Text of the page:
A Lawrence Berkeley National Laboratory (LBNL) -led multi-institutional research team, with Sandia (Geoffrey Klise, in Sandia’s Earth Systems Analysis Dept., contributing the Sandia-developed PV Value whole-system appraisal tool, among other things), universities, and appraisers found that home buyers have consistently been willing to pay more for homes with solar PV energy systems—averaging ~$4/watt of PV installed—across various states, housing and PV markets, and home types—~$15,000 for a typical PV system.
“Previous studies on PV home premiums have been limited in size and scope,” says LBNL’s Ben Hoen, the lead author of the report. “We more than doubled the number of PV home sales analyzed, examined a number of states outside of California, and captured the market during the recent housing boom, bust, and recovery.”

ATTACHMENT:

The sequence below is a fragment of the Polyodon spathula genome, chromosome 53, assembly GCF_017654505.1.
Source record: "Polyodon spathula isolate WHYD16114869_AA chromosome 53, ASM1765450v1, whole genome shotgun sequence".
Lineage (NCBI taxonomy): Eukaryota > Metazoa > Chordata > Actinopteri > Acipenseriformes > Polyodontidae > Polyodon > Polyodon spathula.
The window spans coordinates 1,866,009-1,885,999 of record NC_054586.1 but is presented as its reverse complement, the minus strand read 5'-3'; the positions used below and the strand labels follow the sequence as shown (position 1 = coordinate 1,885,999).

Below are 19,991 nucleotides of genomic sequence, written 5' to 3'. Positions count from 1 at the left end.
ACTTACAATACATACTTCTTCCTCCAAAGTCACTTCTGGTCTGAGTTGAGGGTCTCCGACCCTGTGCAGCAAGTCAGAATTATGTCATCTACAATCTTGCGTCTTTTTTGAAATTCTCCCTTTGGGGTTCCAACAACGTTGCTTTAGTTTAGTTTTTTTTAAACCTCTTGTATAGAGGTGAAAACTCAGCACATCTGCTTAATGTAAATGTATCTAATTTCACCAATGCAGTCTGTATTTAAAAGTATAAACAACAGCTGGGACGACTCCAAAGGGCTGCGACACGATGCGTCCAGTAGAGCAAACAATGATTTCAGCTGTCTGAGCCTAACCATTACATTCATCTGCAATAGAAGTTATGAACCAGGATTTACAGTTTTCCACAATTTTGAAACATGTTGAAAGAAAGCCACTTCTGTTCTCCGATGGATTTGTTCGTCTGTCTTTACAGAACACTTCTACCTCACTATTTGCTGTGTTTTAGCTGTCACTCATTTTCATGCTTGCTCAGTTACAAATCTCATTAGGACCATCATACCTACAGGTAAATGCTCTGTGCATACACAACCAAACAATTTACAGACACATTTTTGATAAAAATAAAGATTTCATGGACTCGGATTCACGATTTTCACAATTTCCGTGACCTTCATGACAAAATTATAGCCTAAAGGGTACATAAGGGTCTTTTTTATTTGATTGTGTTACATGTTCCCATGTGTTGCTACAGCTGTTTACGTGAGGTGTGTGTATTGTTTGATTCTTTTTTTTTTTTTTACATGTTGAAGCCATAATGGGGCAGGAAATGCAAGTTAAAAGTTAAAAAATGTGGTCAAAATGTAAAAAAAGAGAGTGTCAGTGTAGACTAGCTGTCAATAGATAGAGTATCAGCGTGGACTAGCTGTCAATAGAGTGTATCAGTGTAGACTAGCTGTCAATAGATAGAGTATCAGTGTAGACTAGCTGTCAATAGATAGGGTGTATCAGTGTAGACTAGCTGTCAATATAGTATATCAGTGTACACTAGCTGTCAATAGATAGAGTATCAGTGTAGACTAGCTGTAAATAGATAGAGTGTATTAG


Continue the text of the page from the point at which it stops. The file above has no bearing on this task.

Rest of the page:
The team analyzed almost 22,000 home sales, almost 4,000 of which contained PV systems in eight states from 1999 to 2013—producing the most authoritative estimates to date of price premiums for US homes with PV systems.
The study also found only a small, nonstatistically significant difference between PV premiums for new and existing homes. Additional findings include the existence of a PV “green cache” (home buyers paying a certain amount for a PV system of any size and incrementally more as system size increases) and an apparent sharp depreciation rate for the PV premium in home sales transactions as those PV systems age. Furthermore, the study found that market premiums are statistically similar to those estimated using the income and cost approaches, methods familiar to appraisers. This similarity to standard appraisal practices further bolsters the report’s usefulness to real estate professionals and markets.
Read the LBNL news release.